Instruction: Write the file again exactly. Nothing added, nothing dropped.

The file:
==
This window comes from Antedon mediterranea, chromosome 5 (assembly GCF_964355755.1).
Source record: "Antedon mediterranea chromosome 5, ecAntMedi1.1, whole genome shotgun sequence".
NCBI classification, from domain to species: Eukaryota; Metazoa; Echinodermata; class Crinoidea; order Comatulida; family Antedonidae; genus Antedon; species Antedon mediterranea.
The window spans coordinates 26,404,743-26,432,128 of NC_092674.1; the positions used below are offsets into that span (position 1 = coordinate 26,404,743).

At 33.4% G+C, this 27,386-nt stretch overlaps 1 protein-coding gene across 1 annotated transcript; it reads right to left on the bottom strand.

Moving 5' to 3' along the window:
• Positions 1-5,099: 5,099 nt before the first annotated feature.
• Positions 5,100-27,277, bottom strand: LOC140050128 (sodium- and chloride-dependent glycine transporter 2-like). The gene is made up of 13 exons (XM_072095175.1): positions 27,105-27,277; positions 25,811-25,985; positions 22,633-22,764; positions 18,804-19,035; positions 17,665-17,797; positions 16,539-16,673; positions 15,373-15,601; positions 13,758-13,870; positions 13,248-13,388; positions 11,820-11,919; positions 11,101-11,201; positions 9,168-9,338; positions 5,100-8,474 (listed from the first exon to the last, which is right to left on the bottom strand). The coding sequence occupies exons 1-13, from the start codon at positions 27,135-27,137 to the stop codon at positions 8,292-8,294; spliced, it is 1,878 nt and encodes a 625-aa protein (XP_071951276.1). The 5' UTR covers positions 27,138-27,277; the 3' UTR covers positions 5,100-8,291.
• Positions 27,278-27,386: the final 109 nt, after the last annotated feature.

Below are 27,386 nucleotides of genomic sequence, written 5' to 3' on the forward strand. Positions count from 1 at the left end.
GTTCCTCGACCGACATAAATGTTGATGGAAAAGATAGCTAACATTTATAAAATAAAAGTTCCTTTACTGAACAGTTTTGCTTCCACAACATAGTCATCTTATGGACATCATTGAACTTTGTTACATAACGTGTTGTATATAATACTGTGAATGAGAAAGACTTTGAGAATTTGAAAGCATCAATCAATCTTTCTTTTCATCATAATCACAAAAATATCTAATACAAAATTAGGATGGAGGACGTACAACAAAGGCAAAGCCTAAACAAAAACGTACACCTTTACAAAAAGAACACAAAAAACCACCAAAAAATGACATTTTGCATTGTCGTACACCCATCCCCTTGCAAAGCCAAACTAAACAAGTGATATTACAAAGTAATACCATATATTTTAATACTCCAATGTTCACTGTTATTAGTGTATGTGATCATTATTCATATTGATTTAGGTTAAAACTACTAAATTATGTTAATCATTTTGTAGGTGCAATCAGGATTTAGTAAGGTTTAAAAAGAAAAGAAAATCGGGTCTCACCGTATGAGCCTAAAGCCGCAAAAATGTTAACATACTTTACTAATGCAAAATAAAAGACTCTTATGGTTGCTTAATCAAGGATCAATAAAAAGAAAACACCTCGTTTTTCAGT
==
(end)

This window comes from Antedon mediterranea, chromosome 5 (assembly GCF_964355755.1).
Source record: "Antedon mediterranea chromosome 5, ecAntMedi1.1, whole genome shotgun sequence".
NCBI classification, from domain to species: Eukaryota; Metazoa; Echinodermata; class Crinoidea; order Comatulida; family Antedonidae; genus Antedon; species Antedon mediterranea.
The window spans coordinates 26,404,743-26,432,128 of NC_092674.1; the positions used below are offsets into that span (position 1 = coordinate 26,404,743).

At 33.4% G+C, this 27,386-nt stretch overlaps 1 protein-coding gene across 1 annotated transcript; it reads right to left on the bottom strand.

Moving 5' to 3' along the window:
• Positions 1-5,099: 5,099 nt before the first annotated feature.
• Positions 5,100-27,277, bottom strand: LOC140050128 (sodium- and chloride-dependent glycine transporter 2-like). The gene is made up of 13 exons (XM_072095175.1): positions 27,105-27,277; positions 25,811-25,985; positions 22,633-22,764; positions 18,804-19,035; positions 17,665-17,797; positions 16,539-16,673; positions 15,373-15,601; positions 13,758-13,870; positions 13,248-13,388; positions 11,820-11,919; positions 11,101-11,201; positions 9,168-9,338; positions 5,100-8,474 (listed from the first exon to the last, which is right to left on the bottom strand). The coding sequence occupies exons 1-13, from the start codon at positions 27,135-27,137 to the stop codon at positions 8,292-8,294; spliced, it is 1,878 nt and encodes a 625-aa protein (XP_071951276.1). The 5' UTR covers positions 27,138-27,277; the 3' UTR covers positions 5,100-8,291.
• Positions 27,278-27,386: the final 109 nt, after the last annotated feature.

Below are 27,386 nucleotides of genomic sequence, written 5' to 3' on the forward strand. Positions count from 1 at the left end.
GTTCCTCGACCGACATAAATGTTGATGGAAAAGATAGCTAACATTTATAAAATAAAAGTTCCTTTACTGAACAGTTTTGCTTCCACAACATAGTCATCTTATGGACATCATTGAACTTTGTTACATAACGTGTTGTATATAATACTGTGAATGAGAAAGACTTTGAGAATTTGAAAGCATCAATCAATCTTTCTTTTCATCATAATCACAAAAATATCTAATACAAAATTAGGATGGAGGACGTACAACAAAGGCAAAGCCTAAACAAAAACGTACACCTTTACAAAAAGAACACAAAAAACCACCAAAAAATGACATTTTGCATTGTCGTACACCCATCCCCTTGCAAAGCCAAACTAAACAAGTGATATTACAAAGTAATACCATATATTTTAATACTCCAATGTTCACTGTTATTAGTGTATGTGATCATTATTCATATTGATTTAGGTTAAAACTACTAAATTATGTTAATCATTTTGTAGGTGCAATCAGGATTTAGTAAGGTTTAAAAAGAAAAGAAAATCGGGTCTCACCGTATGAGCCTAAAGCCGCAAAAATGTTAACATACTTTACTAATGCAAAATAAAAGACTCTTATGGTTGCTTAATCAAGGATCAATAAAAAGAAAACACCTCGTTTTTCAGT